John Scarsbrook, Killamarsh, England
If Rehoboam had obeyed the letter of the law, then Abijah would never have been king! The laws of inheritance, given in Deuteron-omy chapter 21, clearly stated the rights of the firstborn where a man had more than one wife. The son of a preferred wife was not to inherit the portion of an older son born to a wife who had fallen out of favour. Abijah had older brothers and was himself the son of Maachah, the third of Rehoboam’s eighteen wives, the daughter, or more likely, grand-daughter of Absalom, 2 Chr. 11. 18-22. So, as a result of his father’s partial affections, Abijah succeeded to the throne on the death of Rehoboam.
It is characters such as Abijah who cause some believers to almost despair of understanding the seeming complexities of the books of Kings and Chronicles and move on to rather clearer waters in their daily reading. To explain what we mean, consider the following details: In 1 Kings chapter 14 we are introduced to the son of Jeroboam, who is also called Abijah, and dies as a child. In the same chapter we read of a prophet called Ahijah. Then we come in chapter 15 to the son of Rehoboam who, to make things more difficult, is called Abijam in 1 Kings and Abijah in 2 Chronicles! We then discover that his mother’s name is given differently in the two records and, to complete the confusion, in 1 Kings nothing good is recorded of him, while in 2 Chronicles nothing directly bad. But, don’t give up when you come to a section of the word of God like this one; remember our God is not the author of confusion and there are no contradictions in the inspired word. With careful and prayerful study and by comparing scripture with scripture, you will be able to unravel the apparent difficulties; you will enjoy the scriptures more, and discover important practical lessons for your blessing and benefit.
It may be that the key to understanding the significance of Abijah’s life and achievements is found in the seeming ambiguity of the record. His life and reign were marked by inconsistency; but before we reflect on the record of scripture regarding Abijah, we would do well to spend a few moments considering his mother. We have already noted that she was the grand-daughter of Absalom and it would appear that she inherited something of his rebellious spirit. We learn this not from the record of Abijah, but from that of Asa, the son who succeeded him. Maachah is recorded as also the mother of Asa. Again, this may well be grand-mother, or it may be that Abijah’s wife, Asa’s mother, died young in years and Maachah fulfilled the mother’s role. What we do know for certain is that she was an idolater, 1 Kgs. 15. 13, and Asa took steps to eradicate her influence when he came to power.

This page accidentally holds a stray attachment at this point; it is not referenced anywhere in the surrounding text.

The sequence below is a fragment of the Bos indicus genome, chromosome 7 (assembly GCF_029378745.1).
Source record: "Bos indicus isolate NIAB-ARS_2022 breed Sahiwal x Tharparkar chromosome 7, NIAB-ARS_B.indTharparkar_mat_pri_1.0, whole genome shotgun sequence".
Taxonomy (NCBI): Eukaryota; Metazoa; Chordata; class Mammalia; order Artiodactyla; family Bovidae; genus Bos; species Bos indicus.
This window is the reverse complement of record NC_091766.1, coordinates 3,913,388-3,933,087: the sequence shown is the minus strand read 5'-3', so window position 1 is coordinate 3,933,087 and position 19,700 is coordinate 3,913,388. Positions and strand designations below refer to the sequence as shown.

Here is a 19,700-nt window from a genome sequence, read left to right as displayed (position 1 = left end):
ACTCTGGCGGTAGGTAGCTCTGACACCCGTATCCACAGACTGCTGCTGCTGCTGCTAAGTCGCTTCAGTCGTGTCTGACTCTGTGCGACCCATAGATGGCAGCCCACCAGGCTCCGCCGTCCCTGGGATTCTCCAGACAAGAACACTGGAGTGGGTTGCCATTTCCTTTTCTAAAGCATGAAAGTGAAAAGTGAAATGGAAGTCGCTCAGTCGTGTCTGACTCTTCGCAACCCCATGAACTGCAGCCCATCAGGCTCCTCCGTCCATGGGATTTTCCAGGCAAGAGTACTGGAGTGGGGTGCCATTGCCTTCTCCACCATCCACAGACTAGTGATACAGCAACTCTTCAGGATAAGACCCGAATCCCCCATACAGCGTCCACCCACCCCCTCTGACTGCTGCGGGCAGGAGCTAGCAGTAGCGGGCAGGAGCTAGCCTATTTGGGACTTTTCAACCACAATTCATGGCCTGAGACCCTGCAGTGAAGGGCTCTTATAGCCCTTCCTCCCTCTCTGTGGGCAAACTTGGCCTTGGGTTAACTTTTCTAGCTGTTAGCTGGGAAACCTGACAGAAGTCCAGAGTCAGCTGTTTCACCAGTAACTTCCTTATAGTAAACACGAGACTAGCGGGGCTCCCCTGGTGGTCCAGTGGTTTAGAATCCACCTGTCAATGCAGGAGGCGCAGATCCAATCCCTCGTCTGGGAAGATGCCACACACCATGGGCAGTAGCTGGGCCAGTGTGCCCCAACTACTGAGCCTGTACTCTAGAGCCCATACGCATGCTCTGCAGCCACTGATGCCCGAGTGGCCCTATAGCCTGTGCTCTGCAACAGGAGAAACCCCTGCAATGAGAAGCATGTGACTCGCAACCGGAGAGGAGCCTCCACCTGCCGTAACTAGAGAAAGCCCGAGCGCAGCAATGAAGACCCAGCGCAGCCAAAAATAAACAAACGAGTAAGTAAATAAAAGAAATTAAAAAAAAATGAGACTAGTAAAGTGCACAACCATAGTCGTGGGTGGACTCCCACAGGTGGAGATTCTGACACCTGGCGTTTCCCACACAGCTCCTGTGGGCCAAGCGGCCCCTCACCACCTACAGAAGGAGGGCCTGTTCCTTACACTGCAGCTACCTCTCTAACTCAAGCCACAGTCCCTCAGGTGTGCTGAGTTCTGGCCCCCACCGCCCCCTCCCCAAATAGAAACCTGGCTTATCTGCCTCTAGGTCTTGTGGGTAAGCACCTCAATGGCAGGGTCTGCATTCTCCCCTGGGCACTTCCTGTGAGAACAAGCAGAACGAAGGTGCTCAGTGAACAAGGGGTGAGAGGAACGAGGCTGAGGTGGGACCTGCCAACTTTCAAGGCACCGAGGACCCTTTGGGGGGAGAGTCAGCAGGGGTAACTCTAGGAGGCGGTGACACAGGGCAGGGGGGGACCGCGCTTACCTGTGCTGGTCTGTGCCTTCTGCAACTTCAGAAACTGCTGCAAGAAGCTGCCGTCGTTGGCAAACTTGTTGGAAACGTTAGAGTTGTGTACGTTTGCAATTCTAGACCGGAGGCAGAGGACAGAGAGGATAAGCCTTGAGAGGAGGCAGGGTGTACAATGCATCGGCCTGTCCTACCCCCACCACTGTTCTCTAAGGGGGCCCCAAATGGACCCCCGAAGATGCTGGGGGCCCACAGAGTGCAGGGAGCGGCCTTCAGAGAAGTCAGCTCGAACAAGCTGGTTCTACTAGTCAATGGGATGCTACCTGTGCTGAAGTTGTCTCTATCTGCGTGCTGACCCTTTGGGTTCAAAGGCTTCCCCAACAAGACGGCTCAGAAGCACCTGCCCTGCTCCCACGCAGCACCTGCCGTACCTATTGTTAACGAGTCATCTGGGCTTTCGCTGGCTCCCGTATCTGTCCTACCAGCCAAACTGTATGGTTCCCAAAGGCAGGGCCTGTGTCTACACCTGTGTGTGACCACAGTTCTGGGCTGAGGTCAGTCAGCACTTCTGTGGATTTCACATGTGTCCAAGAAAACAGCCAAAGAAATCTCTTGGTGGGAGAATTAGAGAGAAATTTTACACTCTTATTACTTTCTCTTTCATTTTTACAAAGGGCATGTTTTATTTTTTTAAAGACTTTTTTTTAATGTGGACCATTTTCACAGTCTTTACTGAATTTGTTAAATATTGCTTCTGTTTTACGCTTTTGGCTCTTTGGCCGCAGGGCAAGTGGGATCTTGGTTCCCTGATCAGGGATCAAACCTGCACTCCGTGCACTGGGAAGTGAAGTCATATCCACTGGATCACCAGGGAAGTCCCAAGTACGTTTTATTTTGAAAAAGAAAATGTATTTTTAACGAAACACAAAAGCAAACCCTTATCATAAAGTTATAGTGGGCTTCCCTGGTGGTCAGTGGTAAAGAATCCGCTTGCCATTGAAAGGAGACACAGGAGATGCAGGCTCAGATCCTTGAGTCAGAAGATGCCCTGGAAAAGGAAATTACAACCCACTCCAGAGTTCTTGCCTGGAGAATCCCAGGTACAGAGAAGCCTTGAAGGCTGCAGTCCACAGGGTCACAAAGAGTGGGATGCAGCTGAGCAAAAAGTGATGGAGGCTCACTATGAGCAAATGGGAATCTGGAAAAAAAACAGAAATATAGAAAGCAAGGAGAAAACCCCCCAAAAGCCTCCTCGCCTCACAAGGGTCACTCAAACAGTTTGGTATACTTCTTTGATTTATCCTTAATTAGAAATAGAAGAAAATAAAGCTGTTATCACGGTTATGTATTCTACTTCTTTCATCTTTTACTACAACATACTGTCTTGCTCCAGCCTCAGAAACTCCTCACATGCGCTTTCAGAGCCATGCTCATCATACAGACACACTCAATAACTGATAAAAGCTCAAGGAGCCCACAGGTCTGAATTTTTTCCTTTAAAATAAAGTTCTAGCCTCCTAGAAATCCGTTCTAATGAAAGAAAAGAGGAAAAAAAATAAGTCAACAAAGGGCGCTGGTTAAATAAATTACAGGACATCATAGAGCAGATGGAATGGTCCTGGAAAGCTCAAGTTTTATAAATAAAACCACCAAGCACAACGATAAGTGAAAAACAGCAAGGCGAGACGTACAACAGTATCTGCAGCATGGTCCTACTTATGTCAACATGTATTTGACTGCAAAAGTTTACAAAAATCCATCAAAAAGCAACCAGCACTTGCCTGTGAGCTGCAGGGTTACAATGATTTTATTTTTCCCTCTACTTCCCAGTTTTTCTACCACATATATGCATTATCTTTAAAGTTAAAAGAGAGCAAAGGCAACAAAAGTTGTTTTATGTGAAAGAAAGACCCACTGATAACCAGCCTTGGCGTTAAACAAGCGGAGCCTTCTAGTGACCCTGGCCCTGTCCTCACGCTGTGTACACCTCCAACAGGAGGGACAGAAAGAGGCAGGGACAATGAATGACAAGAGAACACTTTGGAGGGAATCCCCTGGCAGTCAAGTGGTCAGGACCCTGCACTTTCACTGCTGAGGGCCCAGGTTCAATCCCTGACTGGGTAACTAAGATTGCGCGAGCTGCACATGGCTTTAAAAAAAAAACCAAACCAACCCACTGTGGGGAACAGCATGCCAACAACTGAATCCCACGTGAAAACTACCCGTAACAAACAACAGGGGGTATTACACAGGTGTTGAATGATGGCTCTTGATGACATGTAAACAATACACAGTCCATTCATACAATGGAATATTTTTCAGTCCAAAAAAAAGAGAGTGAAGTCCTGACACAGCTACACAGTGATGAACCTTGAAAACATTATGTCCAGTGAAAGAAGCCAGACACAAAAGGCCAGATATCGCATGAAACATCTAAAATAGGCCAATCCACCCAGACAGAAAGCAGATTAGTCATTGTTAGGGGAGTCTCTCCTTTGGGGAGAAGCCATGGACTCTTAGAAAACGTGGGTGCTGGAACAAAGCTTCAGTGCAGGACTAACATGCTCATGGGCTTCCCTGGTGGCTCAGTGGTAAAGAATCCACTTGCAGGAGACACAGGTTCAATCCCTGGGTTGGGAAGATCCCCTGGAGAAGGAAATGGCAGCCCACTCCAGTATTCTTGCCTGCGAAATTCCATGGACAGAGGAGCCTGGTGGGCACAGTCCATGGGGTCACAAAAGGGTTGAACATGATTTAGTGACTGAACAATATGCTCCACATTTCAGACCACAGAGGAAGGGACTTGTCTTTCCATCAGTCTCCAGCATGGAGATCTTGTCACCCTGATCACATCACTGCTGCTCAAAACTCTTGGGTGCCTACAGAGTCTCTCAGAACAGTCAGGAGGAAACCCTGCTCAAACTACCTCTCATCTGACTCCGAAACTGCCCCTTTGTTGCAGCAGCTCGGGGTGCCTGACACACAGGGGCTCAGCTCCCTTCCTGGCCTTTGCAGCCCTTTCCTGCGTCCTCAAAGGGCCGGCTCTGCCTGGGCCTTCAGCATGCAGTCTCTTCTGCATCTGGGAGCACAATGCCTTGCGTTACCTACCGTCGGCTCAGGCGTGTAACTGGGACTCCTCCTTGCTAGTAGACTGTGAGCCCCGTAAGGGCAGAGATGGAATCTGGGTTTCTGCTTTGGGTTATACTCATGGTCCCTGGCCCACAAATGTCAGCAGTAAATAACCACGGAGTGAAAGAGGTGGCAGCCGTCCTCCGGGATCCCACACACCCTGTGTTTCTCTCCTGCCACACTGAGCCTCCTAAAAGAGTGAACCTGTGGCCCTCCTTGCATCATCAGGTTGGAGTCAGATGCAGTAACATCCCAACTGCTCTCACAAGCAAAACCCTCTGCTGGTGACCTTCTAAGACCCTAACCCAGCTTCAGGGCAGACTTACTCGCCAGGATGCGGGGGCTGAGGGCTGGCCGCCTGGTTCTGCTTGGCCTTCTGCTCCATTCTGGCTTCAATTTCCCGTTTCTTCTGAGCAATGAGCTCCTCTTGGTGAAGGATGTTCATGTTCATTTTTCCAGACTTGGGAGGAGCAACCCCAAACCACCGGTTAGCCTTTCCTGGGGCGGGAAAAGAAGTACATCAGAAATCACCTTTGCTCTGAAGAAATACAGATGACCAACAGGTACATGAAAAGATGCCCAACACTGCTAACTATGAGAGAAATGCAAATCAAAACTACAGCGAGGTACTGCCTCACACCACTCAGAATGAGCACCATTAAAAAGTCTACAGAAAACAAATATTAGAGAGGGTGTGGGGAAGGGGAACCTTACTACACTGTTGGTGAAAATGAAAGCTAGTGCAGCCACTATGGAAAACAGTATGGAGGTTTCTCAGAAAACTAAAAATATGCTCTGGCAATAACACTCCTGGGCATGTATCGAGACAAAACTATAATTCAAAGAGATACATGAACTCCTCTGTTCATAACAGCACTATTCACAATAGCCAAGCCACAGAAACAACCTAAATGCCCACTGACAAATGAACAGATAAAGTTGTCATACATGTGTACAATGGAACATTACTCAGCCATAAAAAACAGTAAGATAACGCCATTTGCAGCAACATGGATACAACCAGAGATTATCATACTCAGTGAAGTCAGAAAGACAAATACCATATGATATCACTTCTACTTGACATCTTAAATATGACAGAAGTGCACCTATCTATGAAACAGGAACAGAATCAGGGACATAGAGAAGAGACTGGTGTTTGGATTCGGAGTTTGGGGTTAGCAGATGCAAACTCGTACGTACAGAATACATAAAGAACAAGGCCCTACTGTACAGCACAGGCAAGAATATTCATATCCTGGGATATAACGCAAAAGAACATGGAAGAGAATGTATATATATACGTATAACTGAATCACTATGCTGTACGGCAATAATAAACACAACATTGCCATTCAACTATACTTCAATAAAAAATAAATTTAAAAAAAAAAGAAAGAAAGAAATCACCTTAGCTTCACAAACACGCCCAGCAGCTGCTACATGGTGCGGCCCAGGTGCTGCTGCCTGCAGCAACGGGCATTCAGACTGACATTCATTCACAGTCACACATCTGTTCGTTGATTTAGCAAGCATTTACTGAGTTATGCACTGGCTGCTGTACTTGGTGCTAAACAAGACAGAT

Bearing this in mind we turn our attention again to Abijah and draw the conclusion that because he lacked the example of a godly mother, ‘he walked in all the sins of his father’, 1 Kgs. 15. 3. What a responsibility it is to nurture and raise a family through those early formative years when lasting impressions are made. But what a privilege it is, given that responsibility, to be able to seek daily guidance from the Lord in order that right decisions are made.
No doubt home and parental influence had a significant bearing on the young Abijah, but the Spirit of God identifies the underlying problem, ‘his heart was not perfect with the Lord his God’, there was something lacking. ‘Not perfect’ means incomplete and what he lacked was that vital link with his God, that desire to walk in the right way. Although he was descended from David through both his parents, a perfect heart is not hereditary, individual responsibility must be faced.
We note, however, that Abijah’s tenure of office was dependent on the Lord’s appreciation of David, 1 Kgs. 15. 4. What a gracious God we have, how often do we stop to consider that maybe some of the blessings we enjoy come to us because of the faithfulness of those of a past generation, those who kept the lamp of testimony burning when few in number and weak of frame? Abijah was assured of a continuing line of succession to ‘establish Jerusalem’, the place where the Lord’s heart and eyes were centred, 2 Chr. 7. 16.